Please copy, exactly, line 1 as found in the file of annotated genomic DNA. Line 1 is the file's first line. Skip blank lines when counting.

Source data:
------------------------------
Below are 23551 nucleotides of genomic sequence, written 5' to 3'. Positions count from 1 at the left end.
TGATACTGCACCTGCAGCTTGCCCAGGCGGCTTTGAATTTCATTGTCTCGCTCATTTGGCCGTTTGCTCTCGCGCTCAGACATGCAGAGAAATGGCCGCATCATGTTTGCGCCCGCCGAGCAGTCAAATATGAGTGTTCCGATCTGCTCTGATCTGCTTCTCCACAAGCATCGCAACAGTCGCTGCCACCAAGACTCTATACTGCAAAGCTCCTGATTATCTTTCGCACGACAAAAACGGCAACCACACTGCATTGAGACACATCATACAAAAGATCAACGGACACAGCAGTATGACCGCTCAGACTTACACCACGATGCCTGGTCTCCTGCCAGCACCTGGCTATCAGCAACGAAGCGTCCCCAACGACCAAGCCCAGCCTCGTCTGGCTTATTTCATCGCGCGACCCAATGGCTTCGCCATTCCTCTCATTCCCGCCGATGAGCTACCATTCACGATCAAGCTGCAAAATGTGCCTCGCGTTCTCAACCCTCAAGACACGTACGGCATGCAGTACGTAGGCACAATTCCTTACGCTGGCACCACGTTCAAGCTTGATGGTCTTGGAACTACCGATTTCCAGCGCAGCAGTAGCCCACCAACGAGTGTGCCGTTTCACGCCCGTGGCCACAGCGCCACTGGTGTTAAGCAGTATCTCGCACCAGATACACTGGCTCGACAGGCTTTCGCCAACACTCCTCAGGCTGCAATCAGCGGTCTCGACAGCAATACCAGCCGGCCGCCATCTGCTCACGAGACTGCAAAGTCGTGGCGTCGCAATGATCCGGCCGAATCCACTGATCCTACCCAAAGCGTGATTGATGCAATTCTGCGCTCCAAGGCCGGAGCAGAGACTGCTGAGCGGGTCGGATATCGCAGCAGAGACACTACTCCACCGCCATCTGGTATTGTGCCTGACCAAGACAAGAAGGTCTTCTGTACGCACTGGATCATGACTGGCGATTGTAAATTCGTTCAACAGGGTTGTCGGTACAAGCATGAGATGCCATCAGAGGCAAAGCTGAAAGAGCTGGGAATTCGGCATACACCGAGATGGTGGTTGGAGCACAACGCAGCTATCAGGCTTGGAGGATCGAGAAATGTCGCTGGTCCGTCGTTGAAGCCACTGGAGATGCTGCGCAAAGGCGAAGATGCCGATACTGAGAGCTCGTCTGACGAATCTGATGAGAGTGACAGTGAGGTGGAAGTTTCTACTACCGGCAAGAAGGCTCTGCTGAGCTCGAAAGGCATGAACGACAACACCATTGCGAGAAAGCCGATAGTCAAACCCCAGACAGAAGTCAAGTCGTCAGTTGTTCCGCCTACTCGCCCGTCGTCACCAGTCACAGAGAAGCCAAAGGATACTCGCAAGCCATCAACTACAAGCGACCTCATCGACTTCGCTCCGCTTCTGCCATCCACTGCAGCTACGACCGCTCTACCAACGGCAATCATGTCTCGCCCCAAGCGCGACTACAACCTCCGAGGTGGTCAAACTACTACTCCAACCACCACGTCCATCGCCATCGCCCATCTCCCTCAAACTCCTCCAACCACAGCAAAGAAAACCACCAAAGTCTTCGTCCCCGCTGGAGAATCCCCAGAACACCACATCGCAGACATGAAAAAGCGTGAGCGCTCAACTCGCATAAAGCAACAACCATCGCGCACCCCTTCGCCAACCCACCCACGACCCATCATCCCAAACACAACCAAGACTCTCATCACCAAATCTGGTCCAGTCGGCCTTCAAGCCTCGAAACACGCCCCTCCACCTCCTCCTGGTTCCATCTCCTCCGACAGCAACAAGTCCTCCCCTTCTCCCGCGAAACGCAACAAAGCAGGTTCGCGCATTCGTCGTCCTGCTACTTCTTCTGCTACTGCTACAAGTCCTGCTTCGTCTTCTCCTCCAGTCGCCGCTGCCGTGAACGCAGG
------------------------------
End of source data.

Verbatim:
Below are 23551 nucleotides of genomic sequence, written 5' to 3'. Positions count from 1 at the left end.